More generally, what is democracy suffering from in the United States and France?
P.-H. T.: The word of the day is populism! Which we often tend to confuse with fascism. That is, I think, a mistake, because fascism is anti-democratic, while populism is hyper-democratic. One denounces democracy in the name of original purity; the other criticizes its broken promises. Basically, populism challenges liberal democracy so that it does not forget the effectiveness of power and of the people, at least the most popular part of the people. There are two pitfalls: on the one hand, the crisis of representation, which consists of saying that the people are not well enough represented (the "demos" are lacking) and, on the other hand, public impotence (power - cratos - is inefficient).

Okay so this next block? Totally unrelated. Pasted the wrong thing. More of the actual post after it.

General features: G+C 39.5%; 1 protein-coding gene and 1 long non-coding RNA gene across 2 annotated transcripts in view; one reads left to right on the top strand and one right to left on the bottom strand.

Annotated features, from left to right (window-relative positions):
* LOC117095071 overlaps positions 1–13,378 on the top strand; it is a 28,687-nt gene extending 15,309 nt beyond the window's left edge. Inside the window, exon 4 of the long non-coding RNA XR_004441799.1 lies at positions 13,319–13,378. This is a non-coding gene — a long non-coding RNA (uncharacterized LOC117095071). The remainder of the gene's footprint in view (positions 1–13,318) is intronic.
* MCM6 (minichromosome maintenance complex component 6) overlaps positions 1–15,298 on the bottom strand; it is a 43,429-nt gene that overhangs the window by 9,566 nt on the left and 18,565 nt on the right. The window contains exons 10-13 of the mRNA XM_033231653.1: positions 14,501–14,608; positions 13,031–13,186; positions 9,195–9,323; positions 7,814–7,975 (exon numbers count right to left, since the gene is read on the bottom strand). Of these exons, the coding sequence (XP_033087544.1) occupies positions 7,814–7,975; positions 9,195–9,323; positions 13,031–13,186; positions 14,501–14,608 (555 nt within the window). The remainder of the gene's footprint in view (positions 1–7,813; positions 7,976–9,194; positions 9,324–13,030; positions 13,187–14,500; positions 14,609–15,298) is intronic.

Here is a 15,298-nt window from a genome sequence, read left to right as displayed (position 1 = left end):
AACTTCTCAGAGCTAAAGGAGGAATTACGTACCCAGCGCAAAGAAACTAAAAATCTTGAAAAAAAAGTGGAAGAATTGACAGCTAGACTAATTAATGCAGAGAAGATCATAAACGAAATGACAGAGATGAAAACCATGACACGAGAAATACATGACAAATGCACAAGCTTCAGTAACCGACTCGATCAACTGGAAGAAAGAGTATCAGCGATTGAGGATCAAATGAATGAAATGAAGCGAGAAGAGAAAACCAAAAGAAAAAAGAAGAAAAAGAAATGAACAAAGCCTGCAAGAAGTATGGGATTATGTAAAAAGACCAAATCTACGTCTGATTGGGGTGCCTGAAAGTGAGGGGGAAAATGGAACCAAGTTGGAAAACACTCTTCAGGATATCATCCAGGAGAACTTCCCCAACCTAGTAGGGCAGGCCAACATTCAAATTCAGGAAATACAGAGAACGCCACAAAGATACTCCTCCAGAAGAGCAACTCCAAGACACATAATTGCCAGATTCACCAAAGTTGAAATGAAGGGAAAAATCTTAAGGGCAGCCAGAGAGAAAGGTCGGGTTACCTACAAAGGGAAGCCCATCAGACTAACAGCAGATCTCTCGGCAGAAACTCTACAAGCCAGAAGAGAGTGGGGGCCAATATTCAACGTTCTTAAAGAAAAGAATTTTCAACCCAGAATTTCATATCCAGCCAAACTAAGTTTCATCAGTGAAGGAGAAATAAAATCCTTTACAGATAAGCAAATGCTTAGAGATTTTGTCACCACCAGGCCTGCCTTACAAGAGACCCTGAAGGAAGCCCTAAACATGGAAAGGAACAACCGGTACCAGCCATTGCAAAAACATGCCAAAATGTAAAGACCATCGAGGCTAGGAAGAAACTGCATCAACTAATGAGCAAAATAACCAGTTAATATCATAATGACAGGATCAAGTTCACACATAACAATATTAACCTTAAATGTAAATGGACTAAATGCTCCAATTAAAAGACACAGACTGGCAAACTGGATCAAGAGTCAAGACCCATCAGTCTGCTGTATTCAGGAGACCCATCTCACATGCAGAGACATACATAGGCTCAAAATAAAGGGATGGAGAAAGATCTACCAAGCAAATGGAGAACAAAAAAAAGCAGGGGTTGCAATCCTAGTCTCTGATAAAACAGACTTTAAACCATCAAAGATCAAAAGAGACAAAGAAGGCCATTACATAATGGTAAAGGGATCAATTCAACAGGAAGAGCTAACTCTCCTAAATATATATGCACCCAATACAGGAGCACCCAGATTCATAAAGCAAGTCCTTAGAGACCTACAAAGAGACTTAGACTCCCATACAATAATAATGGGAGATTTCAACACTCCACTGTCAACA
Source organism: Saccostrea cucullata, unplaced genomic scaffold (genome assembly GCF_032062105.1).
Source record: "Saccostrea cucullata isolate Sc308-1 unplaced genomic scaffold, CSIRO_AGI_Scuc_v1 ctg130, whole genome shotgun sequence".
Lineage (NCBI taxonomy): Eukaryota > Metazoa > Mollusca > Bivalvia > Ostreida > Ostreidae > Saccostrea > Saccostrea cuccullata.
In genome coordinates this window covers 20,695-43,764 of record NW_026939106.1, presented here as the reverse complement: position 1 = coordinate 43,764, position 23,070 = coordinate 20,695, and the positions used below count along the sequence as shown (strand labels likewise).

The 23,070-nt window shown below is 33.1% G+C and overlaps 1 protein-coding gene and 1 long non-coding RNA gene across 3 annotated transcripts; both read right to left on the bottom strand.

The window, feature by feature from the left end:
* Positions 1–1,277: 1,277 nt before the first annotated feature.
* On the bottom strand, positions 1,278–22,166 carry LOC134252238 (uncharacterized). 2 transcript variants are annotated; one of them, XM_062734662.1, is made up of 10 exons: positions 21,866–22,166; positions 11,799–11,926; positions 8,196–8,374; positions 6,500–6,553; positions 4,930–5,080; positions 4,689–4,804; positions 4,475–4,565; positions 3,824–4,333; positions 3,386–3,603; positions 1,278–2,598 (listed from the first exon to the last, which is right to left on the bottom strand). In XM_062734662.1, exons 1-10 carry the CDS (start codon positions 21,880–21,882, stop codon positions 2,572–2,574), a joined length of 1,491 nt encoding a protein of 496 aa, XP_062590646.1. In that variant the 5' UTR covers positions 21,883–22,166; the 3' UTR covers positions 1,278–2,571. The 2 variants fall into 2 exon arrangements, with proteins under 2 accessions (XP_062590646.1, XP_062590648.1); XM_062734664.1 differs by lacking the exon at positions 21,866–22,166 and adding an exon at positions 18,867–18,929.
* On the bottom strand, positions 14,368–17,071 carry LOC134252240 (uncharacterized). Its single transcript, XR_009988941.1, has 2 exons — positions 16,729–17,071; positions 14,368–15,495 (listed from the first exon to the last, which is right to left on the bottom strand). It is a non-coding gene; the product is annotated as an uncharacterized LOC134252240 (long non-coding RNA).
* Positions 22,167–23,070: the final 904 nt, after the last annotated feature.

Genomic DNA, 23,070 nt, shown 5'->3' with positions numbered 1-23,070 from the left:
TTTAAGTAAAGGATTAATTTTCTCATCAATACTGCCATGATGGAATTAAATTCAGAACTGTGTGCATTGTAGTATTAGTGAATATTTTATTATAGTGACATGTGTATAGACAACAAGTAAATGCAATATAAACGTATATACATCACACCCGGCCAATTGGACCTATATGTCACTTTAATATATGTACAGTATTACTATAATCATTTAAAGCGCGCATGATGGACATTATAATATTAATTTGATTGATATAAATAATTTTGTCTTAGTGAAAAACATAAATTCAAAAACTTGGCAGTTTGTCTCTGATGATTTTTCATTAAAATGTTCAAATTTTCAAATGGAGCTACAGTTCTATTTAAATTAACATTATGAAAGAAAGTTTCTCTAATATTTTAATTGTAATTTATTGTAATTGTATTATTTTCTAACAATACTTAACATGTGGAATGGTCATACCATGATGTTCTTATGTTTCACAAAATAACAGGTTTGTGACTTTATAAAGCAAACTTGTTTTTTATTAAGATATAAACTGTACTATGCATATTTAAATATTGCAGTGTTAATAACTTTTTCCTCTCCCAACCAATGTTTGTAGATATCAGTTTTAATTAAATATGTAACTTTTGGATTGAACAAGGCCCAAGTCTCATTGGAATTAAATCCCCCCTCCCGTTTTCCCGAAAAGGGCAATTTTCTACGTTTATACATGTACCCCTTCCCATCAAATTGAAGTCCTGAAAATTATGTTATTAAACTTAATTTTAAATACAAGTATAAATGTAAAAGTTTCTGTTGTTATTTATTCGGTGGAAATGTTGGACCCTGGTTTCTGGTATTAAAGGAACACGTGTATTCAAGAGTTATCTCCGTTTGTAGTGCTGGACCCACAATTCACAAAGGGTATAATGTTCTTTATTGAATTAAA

In France, we often look for solutions on the side of demos, of "participation" (citizens' convention, drawing lots...), whereas the solutions seem to me to be more on the side of cratos, of the efficiency of this power that we so love to hate. Liberalism was built on the idea that it was necessary to limit power to avoid its abuse; it seems to me that today we need to regain the power to act in order to avoid fragmenting political responsibility and diluting the effectiveness of collective action in ideologies and particular interests.
How then can authority and confidence in democracy be restored?